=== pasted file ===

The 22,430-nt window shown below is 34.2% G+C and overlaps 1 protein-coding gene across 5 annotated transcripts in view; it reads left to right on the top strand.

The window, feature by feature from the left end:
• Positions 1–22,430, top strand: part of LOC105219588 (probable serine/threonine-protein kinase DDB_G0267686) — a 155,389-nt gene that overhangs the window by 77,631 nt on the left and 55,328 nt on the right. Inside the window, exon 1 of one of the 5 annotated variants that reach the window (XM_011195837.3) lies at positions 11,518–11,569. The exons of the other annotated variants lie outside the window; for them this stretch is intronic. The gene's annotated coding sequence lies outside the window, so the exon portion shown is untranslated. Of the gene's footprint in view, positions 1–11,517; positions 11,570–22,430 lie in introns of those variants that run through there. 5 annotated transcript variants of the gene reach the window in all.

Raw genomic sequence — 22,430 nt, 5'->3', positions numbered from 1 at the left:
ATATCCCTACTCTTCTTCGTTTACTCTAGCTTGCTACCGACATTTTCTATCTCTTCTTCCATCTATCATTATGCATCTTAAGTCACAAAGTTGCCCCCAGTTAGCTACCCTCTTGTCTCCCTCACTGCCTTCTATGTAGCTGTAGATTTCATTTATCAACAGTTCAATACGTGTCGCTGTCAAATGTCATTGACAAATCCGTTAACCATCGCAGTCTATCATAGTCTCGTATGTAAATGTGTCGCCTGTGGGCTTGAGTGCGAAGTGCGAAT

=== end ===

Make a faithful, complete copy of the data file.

The 22,430-nt window shown below is 34.2% G+C and overlaps 1 protein-coding gene across 5 annotated transcripts in view; it reads left to right on the top strand.

The window, feature by feature from the left end:
• Positions 1–22,430, top strand: part of LOC105219588 (probable serine/threonine-protein kinase DDB_G0267686) — a 155,389-nt gene that overhangs the window by 77,631 nt on the left and 55,328 nt on the right. Inside the window, exon 1 of one of the 5 annotated variants that reach the window (XM_011195837.3) lies at positions 11,518–11,569. The exons of the other annotated variants lie outside the window; for them this stretch is intronic. The gene's annotated coding sequence lies outside the window, so the exon portion shown is untranslated. Of the gene's footprint in view, positions 1–11,517; positions 11,570–22,430 lie in introns of those variants that run through there. 5 annotated transcript variants of the gene reach the window in all.

Raw genomic sequence — 22,430 nt, 5'->3', positions numbered from 1 at the left:
ATATCCCTACTCTTCTTCGTTTACTCTAGCTTGCTACCGACATTTTCTATCTCTTCTTCCATCTATCATTATGCATCTTAAGTCACAAAGTTGCCCCCAGTTAGCTACCCTCTTGTCTCCCTCACTGCCTTCTATGTAGCTGTAGATTTCATTTATCAACAGTTCAATACGTGTCGCTGTCAAATGTCATTGACAAATCCGTTAACCATCGCAGTCTATCATAGTCTCGTATGTAAATGTGTCGCCTGTGGGCTTGAGTGCGAAGTGCGAAT